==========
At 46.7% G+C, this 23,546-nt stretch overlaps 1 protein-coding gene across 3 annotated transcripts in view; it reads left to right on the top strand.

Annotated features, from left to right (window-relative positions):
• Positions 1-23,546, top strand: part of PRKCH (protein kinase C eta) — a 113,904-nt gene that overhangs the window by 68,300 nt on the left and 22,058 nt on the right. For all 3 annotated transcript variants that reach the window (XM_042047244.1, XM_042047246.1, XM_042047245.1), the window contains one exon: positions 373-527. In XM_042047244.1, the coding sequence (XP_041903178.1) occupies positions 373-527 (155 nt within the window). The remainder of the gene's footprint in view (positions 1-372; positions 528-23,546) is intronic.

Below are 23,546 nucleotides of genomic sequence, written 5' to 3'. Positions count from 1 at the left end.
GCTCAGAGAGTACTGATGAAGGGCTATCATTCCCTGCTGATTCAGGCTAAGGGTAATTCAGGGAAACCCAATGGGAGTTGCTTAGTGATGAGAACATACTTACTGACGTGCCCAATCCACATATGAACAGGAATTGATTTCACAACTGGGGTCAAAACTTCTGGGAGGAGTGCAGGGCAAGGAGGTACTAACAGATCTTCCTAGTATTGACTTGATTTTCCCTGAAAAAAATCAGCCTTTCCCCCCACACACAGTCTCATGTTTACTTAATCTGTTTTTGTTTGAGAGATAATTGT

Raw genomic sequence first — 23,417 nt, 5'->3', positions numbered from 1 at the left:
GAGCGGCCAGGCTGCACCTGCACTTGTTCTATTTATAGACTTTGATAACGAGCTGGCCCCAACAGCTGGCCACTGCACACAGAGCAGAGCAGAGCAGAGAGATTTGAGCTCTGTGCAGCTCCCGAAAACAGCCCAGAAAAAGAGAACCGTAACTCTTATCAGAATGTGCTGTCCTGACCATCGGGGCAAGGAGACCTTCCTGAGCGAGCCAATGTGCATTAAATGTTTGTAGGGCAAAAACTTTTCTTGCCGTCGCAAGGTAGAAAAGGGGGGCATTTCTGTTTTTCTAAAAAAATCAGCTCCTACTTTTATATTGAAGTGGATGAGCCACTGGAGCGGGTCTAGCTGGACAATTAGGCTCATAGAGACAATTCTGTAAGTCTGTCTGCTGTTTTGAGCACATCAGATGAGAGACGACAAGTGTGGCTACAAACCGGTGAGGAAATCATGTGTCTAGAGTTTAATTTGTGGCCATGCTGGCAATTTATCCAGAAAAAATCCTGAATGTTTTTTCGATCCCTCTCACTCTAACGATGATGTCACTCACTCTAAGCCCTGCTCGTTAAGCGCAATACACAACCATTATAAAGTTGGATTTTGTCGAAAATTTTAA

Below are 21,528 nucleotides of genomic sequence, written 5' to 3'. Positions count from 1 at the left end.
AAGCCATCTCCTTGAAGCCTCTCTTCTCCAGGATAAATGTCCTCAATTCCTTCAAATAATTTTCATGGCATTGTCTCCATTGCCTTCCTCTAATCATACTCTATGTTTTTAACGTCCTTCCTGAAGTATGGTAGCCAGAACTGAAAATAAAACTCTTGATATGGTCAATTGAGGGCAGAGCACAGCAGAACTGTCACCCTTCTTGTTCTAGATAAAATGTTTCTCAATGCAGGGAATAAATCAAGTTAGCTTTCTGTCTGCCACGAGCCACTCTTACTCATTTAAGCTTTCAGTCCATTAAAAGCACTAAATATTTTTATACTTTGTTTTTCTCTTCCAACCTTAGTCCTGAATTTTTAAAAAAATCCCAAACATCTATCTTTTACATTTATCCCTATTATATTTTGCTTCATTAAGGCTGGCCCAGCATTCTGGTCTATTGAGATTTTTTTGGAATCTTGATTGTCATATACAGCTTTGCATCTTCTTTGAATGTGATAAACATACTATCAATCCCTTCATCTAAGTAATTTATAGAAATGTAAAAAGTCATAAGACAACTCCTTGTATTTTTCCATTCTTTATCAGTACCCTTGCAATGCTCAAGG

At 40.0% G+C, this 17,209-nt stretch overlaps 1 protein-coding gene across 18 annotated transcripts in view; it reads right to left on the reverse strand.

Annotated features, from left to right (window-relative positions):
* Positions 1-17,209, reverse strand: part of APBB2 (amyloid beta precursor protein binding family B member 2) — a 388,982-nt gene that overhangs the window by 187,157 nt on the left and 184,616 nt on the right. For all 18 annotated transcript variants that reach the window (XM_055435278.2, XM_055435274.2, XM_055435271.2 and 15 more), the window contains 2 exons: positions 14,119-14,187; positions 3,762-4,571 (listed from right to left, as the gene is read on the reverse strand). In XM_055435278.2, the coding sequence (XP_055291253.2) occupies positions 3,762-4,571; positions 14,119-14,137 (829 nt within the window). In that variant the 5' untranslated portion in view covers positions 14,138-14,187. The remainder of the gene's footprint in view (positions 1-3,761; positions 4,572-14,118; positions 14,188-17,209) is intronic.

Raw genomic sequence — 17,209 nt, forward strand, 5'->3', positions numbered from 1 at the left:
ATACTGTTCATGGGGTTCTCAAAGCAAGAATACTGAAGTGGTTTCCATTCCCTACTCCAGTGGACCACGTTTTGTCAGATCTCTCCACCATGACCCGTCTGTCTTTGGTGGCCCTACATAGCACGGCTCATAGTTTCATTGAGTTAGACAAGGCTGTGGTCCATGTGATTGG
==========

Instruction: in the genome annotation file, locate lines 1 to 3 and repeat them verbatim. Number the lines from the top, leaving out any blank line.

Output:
At 46.7% G+C, this 23,546-nt stretch overlaps 1 protein-coding gene across 3 annotated transcripts in view; it reads left to right on the top strand.

Annotated features, from left to right (window-relative positions):
• Positions 1-23,546, top strand: part of PRKCH (protein kinase C eta) — a 113,904-nt gene that overhangs the window by 68,300 nt on the left and 22,058 nt on the right. For all 3 annotated transcript variants that reach the window (XM_042047244.1, XM_042047246.1, XM_042047245.1), the window contains one exon: positions 373-527. In XM_042047244.1, the coding sequence (XP_041903178.1) occupies positions 373-527 (155 nt within the window). The remainder of the gene's footprint in view (positions 1-372; positions 528-23,546) is intronic.